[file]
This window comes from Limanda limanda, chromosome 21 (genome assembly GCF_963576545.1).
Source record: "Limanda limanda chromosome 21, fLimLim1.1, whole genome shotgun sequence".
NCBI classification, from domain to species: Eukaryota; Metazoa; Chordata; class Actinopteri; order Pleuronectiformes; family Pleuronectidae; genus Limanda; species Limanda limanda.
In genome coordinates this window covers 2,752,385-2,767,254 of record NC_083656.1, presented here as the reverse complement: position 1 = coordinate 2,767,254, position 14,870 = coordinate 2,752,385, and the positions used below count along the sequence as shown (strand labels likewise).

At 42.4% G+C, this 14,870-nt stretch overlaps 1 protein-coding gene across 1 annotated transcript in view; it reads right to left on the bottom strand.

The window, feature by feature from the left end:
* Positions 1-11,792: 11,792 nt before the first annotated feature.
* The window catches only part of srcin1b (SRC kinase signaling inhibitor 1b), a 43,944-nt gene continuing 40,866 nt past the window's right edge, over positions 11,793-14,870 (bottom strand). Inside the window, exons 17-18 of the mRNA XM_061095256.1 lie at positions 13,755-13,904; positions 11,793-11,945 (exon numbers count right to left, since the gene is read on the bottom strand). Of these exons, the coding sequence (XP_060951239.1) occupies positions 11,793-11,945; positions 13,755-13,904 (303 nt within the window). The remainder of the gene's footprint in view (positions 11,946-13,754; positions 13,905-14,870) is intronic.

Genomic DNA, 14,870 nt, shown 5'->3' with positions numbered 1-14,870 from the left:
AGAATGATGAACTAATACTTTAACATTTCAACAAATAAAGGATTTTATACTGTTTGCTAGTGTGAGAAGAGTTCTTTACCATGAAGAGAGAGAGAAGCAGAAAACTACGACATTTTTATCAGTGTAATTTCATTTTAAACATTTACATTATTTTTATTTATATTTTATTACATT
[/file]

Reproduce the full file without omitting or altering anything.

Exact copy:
This window comes from Limanda limanda, chromosome 21 (genome assembly GCF_963576545.1).
Source record: "Limanda limanda chromosome 21, fLimLim1.1, whole genome shotgun sequence".
NCBI classification, from domain to species: Eukaryota; Metazoa; Chordata; class Actinopteri; order Pleuronectiformes; family Pleuronectidae; genus Limanda; species Limanda limanda.
In genome coordinates this window covers 2,752,385-2,767,254 of record NC_083656.1, presented here as the reverse complement: position 1 = coordinate 2,767,254, position 14,870 = coordinate 2,752,385, and the positions used below count along the sequence as shown (strand labels likewise).

At 42.4% G+C, this 14,870-nt stretch overlaps 1 protein-coding gene across 1 annotated transcript in view; it reads right to left on the bottom strand.

The window, feature by feature from the left end:
* Positions 1-11,792: 11,792 nt before the first annotated feature.
* The window catches only part of srcin1b (SRC kinase signaling inhibitor 1b), a 43,944-nt gene continuing 40,866 nt past the window's right edge, over positions 11,793-14,870 (bottom strand). Inside the window, exons 17-18 of the mRNA XM_061095256.1 lie at positions 13,755-13,904; positions 11,793-11,945 (exon numbers count right to left, since the gene is read on the bottom strand). Of these exons, the coding sequence (XP_060951239.1) occupies positions 11,793-11,945; positions 13,755-13,904 (303 nt within the window). The remainder of the gene's footprint in view (positions 11,946-13,754; positions 13,905-14,870) is intronic.

Genomic DNA, 14,870 nt, shown 5'->3' with positions numbered 1-14,870 from the left:
AGAATGATGAACTAATACTTTAACATTTCAACAAATAAAGGATTTTATACTGTTTGCTAGTGTGAGAAGAGTTCTTTACCATGAAGAGAGAGAGAAGCAGAAAACTACGACATTTTTATCAGTGTAATTTCATTTTAAACATTTACATTATTTTTATTTATATTTTATTACATT